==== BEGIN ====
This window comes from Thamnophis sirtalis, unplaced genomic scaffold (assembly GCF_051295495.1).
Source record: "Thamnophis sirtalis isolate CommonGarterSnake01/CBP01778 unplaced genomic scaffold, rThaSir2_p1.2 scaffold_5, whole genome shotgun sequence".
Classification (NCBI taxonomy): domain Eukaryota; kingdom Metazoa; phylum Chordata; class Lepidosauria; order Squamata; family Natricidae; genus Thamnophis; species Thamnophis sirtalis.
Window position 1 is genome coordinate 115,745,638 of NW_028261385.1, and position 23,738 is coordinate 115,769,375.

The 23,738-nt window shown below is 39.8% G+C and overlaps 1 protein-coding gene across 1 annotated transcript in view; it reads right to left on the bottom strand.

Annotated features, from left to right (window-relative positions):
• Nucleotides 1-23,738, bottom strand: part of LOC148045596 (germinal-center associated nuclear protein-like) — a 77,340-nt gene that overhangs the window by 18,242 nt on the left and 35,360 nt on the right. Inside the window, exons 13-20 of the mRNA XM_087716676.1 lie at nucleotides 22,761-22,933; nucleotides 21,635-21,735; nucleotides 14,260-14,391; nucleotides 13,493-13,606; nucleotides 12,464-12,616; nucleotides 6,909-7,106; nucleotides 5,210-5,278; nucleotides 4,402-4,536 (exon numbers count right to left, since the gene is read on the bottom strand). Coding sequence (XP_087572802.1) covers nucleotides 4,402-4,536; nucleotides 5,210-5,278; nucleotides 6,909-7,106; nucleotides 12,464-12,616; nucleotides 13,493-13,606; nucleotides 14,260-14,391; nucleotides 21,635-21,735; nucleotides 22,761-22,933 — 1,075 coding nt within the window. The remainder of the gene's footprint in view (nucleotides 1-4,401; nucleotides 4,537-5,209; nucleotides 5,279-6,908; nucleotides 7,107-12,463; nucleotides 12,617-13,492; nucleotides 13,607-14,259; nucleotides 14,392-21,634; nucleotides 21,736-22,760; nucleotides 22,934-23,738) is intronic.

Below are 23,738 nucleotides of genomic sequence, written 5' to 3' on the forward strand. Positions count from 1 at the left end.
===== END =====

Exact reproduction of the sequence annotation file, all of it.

This window comes from Thamnophis sirtalis, unplaced genomic scaffold (assembly GCF_051295495.1).
Source record: "Thamnophis sirtalis isolate CommonGarterSnake01/CBP01778 unplaced genomic scaffold, rThaSir2_p1.2 scaffold_5, whole genome shotgun sequence".
Classification (NCBI taxonomy): domain Eukaryota; kingdom Metazoa; phylum Chordata; class Lepidosauria; order Squamata; family Natricidae; genus Thamnophis; species Thamnophis sirtalis.
Window position 1 is genome coordinate 115,745,638 of NW_028261385.1, and position 23,738 is coordinate 115,769,375.

The 23,738-nt window shown below is 39.8% G+C and overlaps 1 protein-coding gene across 1 annotated transcript in view; it reads right to left on the bottom strand.

Annotated features, from left to right (window-relative positions):
• Nucleotides 1-23,738, bottom strand: part of LOC148045596 (germinal-center associated nuclear protein-like) — a 77,340-nt gene that overhangs the window by 18,242 nt on the left and 35,360 nt on the right. Inside the window, exons 13-20 of the mRNA XM_087716676.1 lie at nucleotides 22,761-22,933; nucleotides 21,635-21,735; nucleotides 14,260-14,391; nucleotides 13,493-13,606; nucleotides 12,464-12,616; nucleotides 6,909-7,106; nucleotides 5,210-5,278; nucleotides 4,402-4,536 (exon numbers count right to left, since the gene is read on the bottom strand). Coding sequence (XP_087572802.1) covers nucleotides 4,402-4,536; nucleotides 5,210-5,278; nucleotides 6,909-7,106; nucleotides 12,464-12,616; nucleotides 13,493-13,606; nucleotides 14,260-14,391; nucleotides 21,635-21,735; nucleotides 22,761-22,933 — 1,075 coding nt within the window. The remainder of the gene's footprint in view (nucleotides 1-4,401; nucleotides 4,537-5,209; nucleotides 5,279-6,908; nucleotides 7,107-12,463; nucleotides 12,617-13,492; nucleotides 13,607-14,259; nucleotides 14,392-21,634; nucleotides 21,736-22,760; nucleotides 22,934-23,738) is intronic.

Below are 23,738 nucleotides of genomic sequence, written 5' to 3' on the forward strand. Positions count from 1 at the left end.